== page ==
Lawmakers seek help for businesses near Ohio lake lowered because of concern about old dam

Lawmakers are trying to get economic help for business owners around Buckeye Lake who worry revenue will decrease significantly while the water is lowered and a deteriorated dam is replaced.

After a report warned the nearly 180-year-old earthen dam was at risk of failing, state officials are keeping the lake low, limiting boating and water activities. Some locals say they've already seen business decrease, and they fear things could get worse as the project is expected to take several years.

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Lawmakers say they hear those concerns. State Sen. Jay Hottinger, a Republican whose district includes part of the Buckeye Lake region, has asked Gov. John Kasich to help get the area considered for an economic disaster declaration that could pave the way for additional assistance opportunities, such as loans from the U.S. Small Business Administration.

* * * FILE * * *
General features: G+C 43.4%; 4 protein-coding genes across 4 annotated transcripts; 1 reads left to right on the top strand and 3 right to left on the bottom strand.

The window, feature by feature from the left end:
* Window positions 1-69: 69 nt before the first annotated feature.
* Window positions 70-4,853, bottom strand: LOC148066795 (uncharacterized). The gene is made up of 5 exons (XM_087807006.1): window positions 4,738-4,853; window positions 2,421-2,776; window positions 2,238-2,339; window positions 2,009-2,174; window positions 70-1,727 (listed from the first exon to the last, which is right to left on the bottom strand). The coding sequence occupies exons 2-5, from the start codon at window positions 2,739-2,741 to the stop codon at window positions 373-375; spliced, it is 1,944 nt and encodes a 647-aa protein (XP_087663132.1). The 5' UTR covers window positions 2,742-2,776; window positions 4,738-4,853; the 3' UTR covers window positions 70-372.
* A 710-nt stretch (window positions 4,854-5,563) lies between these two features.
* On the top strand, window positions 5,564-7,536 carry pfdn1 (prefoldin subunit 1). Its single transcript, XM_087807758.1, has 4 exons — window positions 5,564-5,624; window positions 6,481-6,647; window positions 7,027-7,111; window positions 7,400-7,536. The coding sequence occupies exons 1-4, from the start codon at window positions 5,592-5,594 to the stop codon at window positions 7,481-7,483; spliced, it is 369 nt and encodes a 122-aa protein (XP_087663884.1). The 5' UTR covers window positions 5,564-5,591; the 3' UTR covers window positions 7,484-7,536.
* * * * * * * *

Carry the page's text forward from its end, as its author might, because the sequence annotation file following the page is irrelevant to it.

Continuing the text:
"We're on a fishing expedition to try to find out what all sort of options are available to businesses and entities that are already being negatively impacted or we know that will be negatively impacted," he said. "We want to exhaust the options, put them all on the table" for locals who choose to pursue such help.

A spokesman for Kasich confirmed the request was received and said his office is sympathetic to the economic challenges at Buckeye Lake.

"The recommendation by the federal government to drain the lake, or the potential for the dam to fail, are true economic disasters that we are trying to avoid," spokesman Rob Nichols said in an email.

The issue also popped up in the Senate's version of the state budget, which isn't finalized, with a provision to create a $1 million revolving loan program to help businesses hurt when lake areas are in economic distress.

Meanwhile, Republican U.S. Sen. Rob Portman was hosting an informational seminar Friday in Thornville, on the lake's southern edge, to connect small business owners with representatives of federal agencies that might offer help. Those include the SBA, the U.S. Department of Agriculture and the Federal Emergency Management Agency.